With all the different kinds of insurance out there, it can be hard to figure out which policies you actually need and which you can skip. You already know you need health insurance, both because it’s required by law to avoid a tax penalty and because you could experience catastrophic financial loss if you don’t have coverage. But, what about dental insurance, which isn’t required, but could very well come in handy next time you need a root canal?
While it’s pretty easy to rule out wacky policies like alien abduction coverage — and pretty obviously smart to opt in to coverage like flood insurance if you live in a hurricane-prone coastal areas — other plans fall into a grey area. Policies like renters insurance, life insurance and an umbrella policy could save you from large surprise bills and should be on your must-buy list. Travel or pet insurance, on the other hand, may cost more than their worth. And if you already have personal car insurance, you can typically skip the extras offered at the rental counter.
Here are some other insurance policies to consider, along with advice about whether you really need them.
1. Rental car insurance
You can usually decline rental car insurance so long as you have comprehensive auto insurance coverage on your primary policy. You should make sure you have liability insurance to cover you if you hurt someone, collision coverage to pay to fix the car if you damage it, and comprehensive insurance to cover all other calamities and avoid potentially being on the hook for big costs.
If you don’t have a car and aren’t covered on someone else’s policy, check your credit card to see what coverage you have. Your card will usually cover you for damages and collisions as long as you decline the car rental company’s supplementary coverage, WalletHub notes. Chase and Citi cards both offer good coverage for rental cars. Some Chase cards, including the Chase Sapphire Reserve, even offer primary rental car insurance, with reimbursement up to $75,000 for theft and collision damage.
What about liability coverage? Since most states require rental car companies to include the minimum liability coverage in their rates, technically you don’t need this. However, you’ll be on the hook for any additional damages beyond this minimum if you don’t buy the “supplemental liability insurance,” which costs around $7 to $14 a day.
And remember, your health insurance will cover you for injuries you suffer in a car crash.
2. Travel insurance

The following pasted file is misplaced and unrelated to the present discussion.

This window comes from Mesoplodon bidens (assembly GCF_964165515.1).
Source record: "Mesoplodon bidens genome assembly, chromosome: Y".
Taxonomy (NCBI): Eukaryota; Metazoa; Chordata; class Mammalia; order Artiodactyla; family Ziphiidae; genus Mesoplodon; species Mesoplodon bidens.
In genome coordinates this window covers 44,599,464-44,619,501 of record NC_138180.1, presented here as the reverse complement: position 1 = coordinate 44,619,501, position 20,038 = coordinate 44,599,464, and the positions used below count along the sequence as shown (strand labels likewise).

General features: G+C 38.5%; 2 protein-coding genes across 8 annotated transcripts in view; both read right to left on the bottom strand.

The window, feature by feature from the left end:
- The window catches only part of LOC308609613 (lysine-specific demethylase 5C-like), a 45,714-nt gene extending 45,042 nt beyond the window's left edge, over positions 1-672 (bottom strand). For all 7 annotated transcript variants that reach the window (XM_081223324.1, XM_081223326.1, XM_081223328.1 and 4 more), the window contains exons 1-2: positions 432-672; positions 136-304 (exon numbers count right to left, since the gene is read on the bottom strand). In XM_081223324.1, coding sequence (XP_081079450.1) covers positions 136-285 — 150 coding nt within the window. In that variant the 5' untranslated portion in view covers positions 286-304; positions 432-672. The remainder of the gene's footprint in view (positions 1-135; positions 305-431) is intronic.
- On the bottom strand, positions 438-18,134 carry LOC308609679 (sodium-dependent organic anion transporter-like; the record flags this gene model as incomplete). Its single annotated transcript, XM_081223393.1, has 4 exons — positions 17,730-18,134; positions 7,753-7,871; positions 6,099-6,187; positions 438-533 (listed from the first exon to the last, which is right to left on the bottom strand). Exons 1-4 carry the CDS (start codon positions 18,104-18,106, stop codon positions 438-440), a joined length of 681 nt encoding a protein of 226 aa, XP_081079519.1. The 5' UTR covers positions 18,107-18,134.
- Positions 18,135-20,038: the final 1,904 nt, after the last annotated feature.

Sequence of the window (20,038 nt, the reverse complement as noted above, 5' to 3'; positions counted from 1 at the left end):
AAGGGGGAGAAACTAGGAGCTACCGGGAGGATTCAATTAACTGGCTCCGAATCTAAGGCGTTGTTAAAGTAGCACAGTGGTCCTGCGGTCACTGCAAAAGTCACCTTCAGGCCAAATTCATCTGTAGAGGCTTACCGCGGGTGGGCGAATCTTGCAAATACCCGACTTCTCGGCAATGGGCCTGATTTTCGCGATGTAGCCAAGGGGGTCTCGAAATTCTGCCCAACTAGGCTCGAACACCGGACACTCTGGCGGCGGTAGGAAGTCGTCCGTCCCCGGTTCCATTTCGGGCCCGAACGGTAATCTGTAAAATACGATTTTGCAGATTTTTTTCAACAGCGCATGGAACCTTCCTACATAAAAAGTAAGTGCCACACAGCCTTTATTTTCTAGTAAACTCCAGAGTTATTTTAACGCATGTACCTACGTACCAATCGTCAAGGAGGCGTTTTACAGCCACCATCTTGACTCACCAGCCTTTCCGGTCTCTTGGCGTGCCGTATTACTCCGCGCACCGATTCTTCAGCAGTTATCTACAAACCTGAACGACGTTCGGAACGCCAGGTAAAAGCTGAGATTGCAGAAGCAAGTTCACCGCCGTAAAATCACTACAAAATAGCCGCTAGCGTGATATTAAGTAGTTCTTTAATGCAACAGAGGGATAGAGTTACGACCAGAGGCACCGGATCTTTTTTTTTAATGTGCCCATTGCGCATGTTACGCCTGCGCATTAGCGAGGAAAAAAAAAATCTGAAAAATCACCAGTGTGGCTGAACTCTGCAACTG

When it comes to picking travel insurance, the choices can be dizzying. Trip cancellation insurance protects you if you need to cancel your trip, while trip interruption reimburses you for things like sickness or severe weather after you leave home.
In most cases you don’t need either. “On average, most [travel] insurance is technically a bad deal,” Jonathan Wu, the founder of ValuePenguin, told the Washington Post. Travel insurance companies typically pay out less than half of collected premiums towards claims, which is a good indicator consumers aren’t really getting their money’s worth out of coverage they’re buying.
Before you pay for insurance, which typically costs between 4 and 10% of your trip (or up to $500 for a $5,000 trip), find out what coverage your card already offers. Some credit cards also offer limited protections, like Citi and Chase’s trip cancellation and interruption protection and their coverage for accidents abroad.
And many travel expenses are reimbursable, at least in part. You can cancel any flight you booked within 24 hours with no fee and many airlines will refund your fare in case of a medical emergency. Many hotels let you cancel rooms for free as well, so long as you give them advance notice. And if all else fails, call your travel provider and explain your situation. You may be pleasantly surprised by the results if you ask nicely.
3. Pet insurance
Taking care of a pet can be really costly, with the first year of cat care coming in at around $1,200 and the first year of dog care running almost double that amount. Although some pets are more cost-effective than others, a serious illness for any animal can give rise to thousands of dollars in bills.
Pet insurance helps you avoid making a difficult choice between going into debt to pay for surgery or cancer treatment or not providing the best care for your pet. While some pet owners doubt whether insurance coverage will actually pay off, if you have a sick pet, your insurance will pay out more than you paid in, Consumer Reports found. While a pet insurance policy covering accident and illness would cost around $473 annually for dogs and $285 for cats, treating cancer could cost as much as $5,000 while a torn ACL could leave you with a $3,300 bill — enough to put you in debt or make a big dent in your savings.
Of course, if your pet does end up being healthy, you’ll have spent more on premiums than you get from the policy — but that’s true of all insurance, since you pay for protection against calamity.
If you decide to shop for pet insurance, shop as soon as you can after getting your animal. “Pet insurance makes the most sense when your pet is young and the premium is a lower cost to you,” financial advisor Brittany Castro, founder of Financially Wise Women told CNBC.
4. Renters insurance